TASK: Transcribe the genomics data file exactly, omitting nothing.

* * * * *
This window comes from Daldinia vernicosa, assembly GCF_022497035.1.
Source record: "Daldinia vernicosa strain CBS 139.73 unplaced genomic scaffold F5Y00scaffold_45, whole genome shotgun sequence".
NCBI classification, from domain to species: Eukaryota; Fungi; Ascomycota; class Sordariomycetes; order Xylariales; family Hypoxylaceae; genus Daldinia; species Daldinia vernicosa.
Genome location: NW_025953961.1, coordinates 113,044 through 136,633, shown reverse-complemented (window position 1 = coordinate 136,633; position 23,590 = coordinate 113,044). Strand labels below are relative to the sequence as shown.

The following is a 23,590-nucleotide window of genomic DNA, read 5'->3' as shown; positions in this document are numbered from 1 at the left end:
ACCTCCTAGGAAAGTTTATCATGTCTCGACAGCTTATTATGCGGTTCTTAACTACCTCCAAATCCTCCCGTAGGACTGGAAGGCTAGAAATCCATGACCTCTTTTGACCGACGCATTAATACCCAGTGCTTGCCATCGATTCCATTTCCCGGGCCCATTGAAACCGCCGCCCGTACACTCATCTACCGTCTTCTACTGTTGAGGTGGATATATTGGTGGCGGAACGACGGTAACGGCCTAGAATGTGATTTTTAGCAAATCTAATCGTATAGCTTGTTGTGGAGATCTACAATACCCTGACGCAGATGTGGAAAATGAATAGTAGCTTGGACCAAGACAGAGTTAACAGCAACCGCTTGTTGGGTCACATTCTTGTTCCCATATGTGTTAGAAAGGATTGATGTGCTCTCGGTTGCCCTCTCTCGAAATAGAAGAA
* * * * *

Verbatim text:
This window comes from Daldinia vernicosa, assembly GCF_022497035.1.
Source record: "Daldinia vernicosa strain CBS 139.73 unplaced genomic scaffold F5Y00scaffold_45, whole genome shotgun sequence".
NCBI classification, from domain to species: Eukaryota; Fungi; Ascomycota; class Sordariomycetes; order Xylariales; family Hypoxylaceae; genus Daldinia; species Daldinia vernicosa.
Genome location: NW_025953961.1, coordinates 113,044 through 136,633, shown reverse-complemented (window position 1 = coordinate 136,633; position 23,590 = coordinate 113,044). Strand labels below are relative to the sequence as shown.

The following is a 23,590-nucleotide window of genomic DNA, read 5'->3' as shown; positions in this document are numbered from 1 at the left end:
ACCTCCTAGGAAAGTTTATCATGTCTCGACAGCTTATTATGCGGTTCTTAACTACCTCCAAATCCTCCCGTAGGACTGGAAGGCTAGAAATCCATGACCTCTTTTGACCGACGCATTAATACCCAGTGCTTGCCATCGATTCCATTTCCCGGGCCCATTGAAACCGCCGCCCGTACACTCATCTACCGTCTTCTACTGTTGAGGTGGATATATTGGTGGCGGAACGACGGTAACGGCCTAGAATGTGATTTTTAGCAAATCTAATCGTATAGCTTGTTGTGGAGATCTACAATACCCTGACGCAGATGTGGAAAATGAATAGTAGCTTGGACCAAGACAGAGTTAACAGCAACCGCTTGTTGGGTCACATTCTTGTTCCCATATGTGTTAGAAAGGATTGATGTGCTCTCGGTTGCCCTCTCTCGAAATAGAAGAA